- The term "missing link" is generally frowned upon, and with good reason, but it can't be denied that discoveries of transitional fossils are always exciting. It may not have the glamor of Lucy or Archaeopteryx, but paleontologists from the University of Calgary described an animal very near the common ancestor of salamanders and frogs this May. Dubbed Gerobatrachus, it lived in the Permian and looked very much like what a salamander/frog would be expected to.
- South America and Australia are both island continents (or at least South America was until Panama appeared on the scene in the Pliocene), and as such have been of interest to paleontologists as long as there has been a science of paleontology. This spring, two papers showed that the continents have more in common than many people may realize. A Cretaceous dinosaur from Victoria and an Eocene mammal from Queensland both show affinities with South American animals; this is no shock, as the two continents were connected until relatively recently, but the results are nonetheless biogeographically interesting. Other extinct Australian organisms to make the news this spring were the giant marsupial Diprotodon, which may be represented by only one species rather than several as had previously been thought, the placoderm fish Gogonasus, a specimen of which was found with an unhatched embryo preserved within it, and the so-called Tasmanian tiger, from which genes were isolated and inserted into a mouse embryo.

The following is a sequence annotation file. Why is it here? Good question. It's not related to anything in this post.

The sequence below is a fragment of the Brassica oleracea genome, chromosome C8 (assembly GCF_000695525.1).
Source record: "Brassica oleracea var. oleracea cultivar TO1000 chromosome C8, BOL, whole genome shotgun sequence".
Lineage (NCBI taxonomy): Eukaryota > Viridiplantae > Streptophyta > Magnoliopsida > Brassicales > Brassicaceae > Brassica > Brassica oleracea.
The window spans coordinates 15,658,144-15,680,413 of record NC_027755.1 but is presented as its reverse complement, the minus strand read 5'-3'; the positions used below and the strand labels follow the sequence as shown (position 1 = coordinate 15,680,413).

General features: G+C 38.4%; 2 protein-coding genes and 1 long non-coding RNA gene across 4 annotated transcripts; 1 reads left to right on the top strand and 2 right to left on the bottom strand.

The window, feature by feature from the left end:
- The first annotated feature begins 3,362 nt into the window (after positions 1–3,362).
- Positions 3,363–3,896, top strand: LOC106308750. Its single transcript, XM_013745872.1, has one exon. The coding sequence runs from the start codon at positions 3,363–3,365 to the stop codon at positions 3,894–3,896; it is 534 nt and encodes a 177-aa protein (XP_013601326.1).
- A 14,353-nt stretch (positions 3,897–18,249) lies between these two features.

- Northwest fossils also found their ways into the headlines in the last few months. Dinosaur bones found in British Columbia several years ago have been revisited by a University of Alberta student, and they may represent a new species. The paleoecology of BC's most famous fossil site has also been revisited, and the result is a food web for the Cambrian Burgess Shale fauna. While not entirely paleontological, coprolites from eastern Oregon have yielded the oldest human DNA from the New World and show - not surprisingly - that the earliest Americans were genetically similar to Siberians.
- The seemingly inexhaustible quarries of Liaoning, China just keep on producing exquisitely-preserved fossil birds and feathered dinosaurs. The early bird Eoconfuciusornis was described by researchers at the University of Bristol, including my former master's supervisor. A former Bristolian made further paleornithological waves by describing a fossil parrot from the Eocene of Denmark, which he nicknamed "Danish Blue" after Monty Python's famous 'Dead Parrot Sketch.'
- My favorite paper this spring was the one that suggested the giant pterosaur Quetzalcoatlus and its relatives did not, in fact, spend much time in the air, but were likely terrestrial predators. This is an interesting hypothesis, as the diet of giant pterosaurs has long been a matter of some debate. It is not unheard of for flying animals to become predominately land-living hunters; the most spectacular example are the flightless, extinct phorusrhacids, but modern storks, secretary birds, and seriemas live similar lifestyles, making the image of Quetzalcoatlus as a predator is at least plausible.
14 June 2008
The Wide World of Paleontology: Spring 2008
At the end of last quarter, I summed up the high points of our department's paleo discussion group. While the group didn't meet this spring, I thought that it might be fun to sum up the major developments in paleontology during the last few months for the sake of whoever out there still reads this blog. Enjoy!